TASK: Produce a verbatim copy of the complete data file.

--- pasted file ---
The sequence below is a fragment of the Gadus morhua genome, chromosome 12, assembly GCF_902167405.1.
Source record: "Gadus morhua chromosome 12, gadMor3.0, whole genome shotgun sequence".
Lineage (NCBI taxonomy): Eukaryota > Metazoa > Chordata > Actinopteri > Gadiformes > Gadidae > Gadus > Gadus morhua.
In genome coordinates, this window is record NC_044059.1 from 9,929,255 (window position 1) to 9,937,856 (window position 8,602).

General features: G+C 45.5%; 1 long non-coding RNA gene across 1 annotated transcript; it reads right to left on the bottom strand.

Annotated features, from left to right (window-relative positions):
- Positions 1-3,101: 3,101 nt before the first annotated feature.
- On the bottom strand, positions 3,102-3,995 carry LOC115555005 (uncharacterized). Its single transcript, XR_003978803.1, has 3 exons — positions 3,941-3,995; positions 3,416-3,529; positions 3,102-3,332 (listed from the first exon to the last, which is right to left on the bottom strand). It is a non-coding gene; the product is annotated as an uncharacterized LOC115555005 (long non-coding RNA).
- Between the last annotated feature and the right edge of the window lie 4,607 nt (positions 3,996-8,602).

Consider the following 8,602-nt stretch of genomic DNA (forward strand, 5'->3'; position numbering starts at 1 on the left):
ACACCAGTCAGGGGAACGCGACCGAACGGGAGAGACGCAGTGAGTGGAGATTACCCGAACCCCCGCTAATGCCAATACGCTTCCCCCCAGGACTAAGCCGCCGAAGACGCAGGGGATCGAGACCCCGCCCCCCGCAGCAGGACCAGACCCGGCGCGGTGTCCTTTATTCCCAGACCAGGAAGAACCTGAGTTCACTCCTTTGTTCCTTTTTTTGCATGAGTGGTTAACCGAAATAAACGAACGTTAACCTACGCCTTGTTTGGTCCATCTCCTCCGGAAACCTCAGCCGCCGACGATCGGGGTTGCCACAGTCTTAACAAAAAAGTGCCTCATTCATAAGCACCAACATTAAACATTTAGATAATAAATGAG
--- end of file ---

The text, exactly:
The sequence below is a fragment of the Gadus morhua genome, chromosome 12, assembly GCF_902167405.1.
Source record: "Gadus morhua chromosome 12, gadMor3.0, whole genome shotgun sequence".
Lineage (NCBI taxonomy): Eukaryota > Metazoa > Chordata > Actinopteri > Gadiformes > Gadidae > Gadus > Gadus morhua.
In genome coordinates, this window is record NC_044059.1 from 9,929,255 (window position 1) to 9,937,856 (window position 8,602).

General features: G+C 45.5%; 1 long non-coding RNA gene across 1 annotated transcript; it reads right to left on the bottom strand.

Annotated features, from left to right (window-relative positions):
- Positions 1-3,101: 3,101 nt before the first annotated feature.
- On the bottom strand, positions 3,102-3,995 carry LOC115555005 (uncharacterized). Its single transcript, XR_003978803.1, has 3 exons — positions 3,941-3,995; positions 3,416-3,529; positions 3,102-3,332 (listed from the first exon to the last, which is right to left on the bottom strand). It is a non-coding gene; the product is annotated as an uncharacterized LOC115555005 (long non-coding RNA).
- Between the last annotated feature and the right edge of the window lie 4,607 nt (positions 3,996-8,602).

Consider the following 8,602-nt stretch of genomic DNA (forward strand, 5'->3'; position numbering starts at 1 on the left):
ACACCAGTCAGGGGAACGCGACCGAACGGGAGAGACGCAGTGAGTGGAGATTACCCGAACCCCCGCTAATGCCAATACGCTTCCCCCCAGGACTAAGCCGCCGAAGACGCAGGGGATCGAGACCCCGCCCCCCGCAGCAGGACCAGACCCGGCGCGGTGTCCTTTATTCCCAGACCAGGAAGAACCTGAGTTCACTCCTTTGTTCCTTTTTTTGCATGAGTGGTTAACCGAAATAAACGAACGTTAACCTACGCCTTGTTTGGTCCATCTCCTCCGGAAACCTCAGCCGCCGACGATCGGGGTTGCCACAGTCTTAACAAAAAAGTGCCTCATTCATAAGCACCAACATTAAACATTTAGATAATAAATGAG